Okay, that's not entirely fair. Dry aging is expensive and risky. It requires the producer to pay for a temperature-controlled facility and then watch its beef lose 25 percent or more of its weight. And it requires a leap of faith: Will customers like me pay a minimum of an extra $5 per pound for it?

To find out, I withdrew some cash from my steak fund and went shopping. I bought rib eyes from A&J and from my local supermarket, QFC. The supermarket steaks were especially instructive because my local QFC offers dry-aged steaks, aged for a minimum of four weeks, so I was able to purchase the same brand of meat (Certified Angus Beef Natural) in dry-aged and wet-aged versions. The dry-aged steak was $20 a pound at QFC and $17 a pound at A&J (this is a bit misleading, because the QFC steak was trimmed and tied into medallions, meaning more meat and less fat for the money). The wet-aged QFC beef was $15 a pound.

Steak is not cheap these days. There is currently a shortage of quality beef. The meat I bought at QFC and A&J was USDA Choice grade. If I'd wanted dry-aged USDA Prime beef, I would have had to order online from a top butcher like Lobel's or Peter Luger. A 1-pound rib eye from Lobel's, with shipping, is $61. Two porterhouses from Peter Luger (serving four to six) will run you $197. My steak fund does not have that kind of money.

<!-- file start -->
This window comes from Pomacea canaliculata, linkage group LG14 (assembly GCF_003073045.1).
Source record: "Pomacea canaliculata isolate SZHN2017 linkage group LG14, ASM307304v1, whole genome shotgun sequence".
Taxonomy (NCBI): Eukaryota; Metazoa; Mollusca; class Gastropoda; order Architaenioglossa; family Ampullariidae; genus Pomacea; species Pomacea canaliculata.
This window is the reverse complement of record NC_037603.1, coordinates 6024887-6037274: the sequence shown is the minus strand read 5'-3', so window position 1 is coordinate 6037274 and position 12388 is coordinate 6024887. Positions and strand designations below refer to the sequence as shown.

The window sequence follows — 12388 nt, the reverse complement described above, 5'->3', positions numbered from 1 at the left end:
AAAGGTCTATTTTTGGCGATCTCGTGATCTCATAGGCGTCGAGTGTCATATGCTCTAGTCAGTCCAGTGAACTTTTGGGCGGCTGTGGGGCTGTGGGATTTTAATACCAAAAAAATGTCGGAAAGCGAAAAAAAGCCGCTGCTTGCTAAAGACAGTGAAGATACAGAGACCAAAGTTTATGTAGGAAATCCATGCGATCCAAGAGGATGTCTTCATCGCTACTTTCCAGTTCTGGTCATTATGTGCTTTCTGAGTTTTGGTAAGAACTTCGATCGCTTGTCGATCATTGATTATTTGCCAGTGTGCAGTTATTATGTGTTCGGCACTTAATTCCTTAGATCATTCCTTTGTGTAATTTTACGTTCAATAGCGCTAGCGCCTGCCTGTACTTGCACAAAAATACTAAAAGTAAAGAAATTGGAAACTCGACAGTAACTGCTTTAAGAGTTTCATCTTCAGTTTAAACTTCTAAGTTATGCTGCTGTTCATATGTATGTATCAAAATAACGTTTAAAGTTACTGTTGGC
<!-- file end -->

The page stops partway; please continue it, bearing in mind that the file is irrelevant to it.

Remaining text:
I also went to the farmers’ market and bought a rib eye ($19.50 per pound) from Skagit River Ranch, Washington state's premier producer of organic, grass-fed beef. Skagit dry-ages its beef for two weeks. I asked proprietor Eiko Vojkovich whether they would hang a special batch for me for six weeks. She explained that I would essentially have to order several cows. Two weeks is better than nothing, though, and it's certainly better than wet aging.


h1. Steak suggestions

Saveur’s big July article on steak isn’t available online, but the magazine’s website has a handy list of steak cuts. 

Gourmet also wrote about steak in July; a list on their website explains what all the beef labels mean. 

And last fall, Slate did its own steak taste test. The winner? Beef that had been both grass-fed and dry-aged.


Dry aging is particularly beneficial for meat that, like Skagit's, will be frozen. "Well-hung meat will emerge from a spell in the freezer with far greater credit than immature, wet meat," writes Hugh Fearnley-Whittingstall, author of The River Cottage Meat Book. His commitment to dry aging (known, morbidly enough, as "hanging" in the U.K.) is total. Dry-aged beef, according to Fearnley-Whittingstall, is "more tender and juicy, more rounded and full in flavor, and altogether more exciting to eat."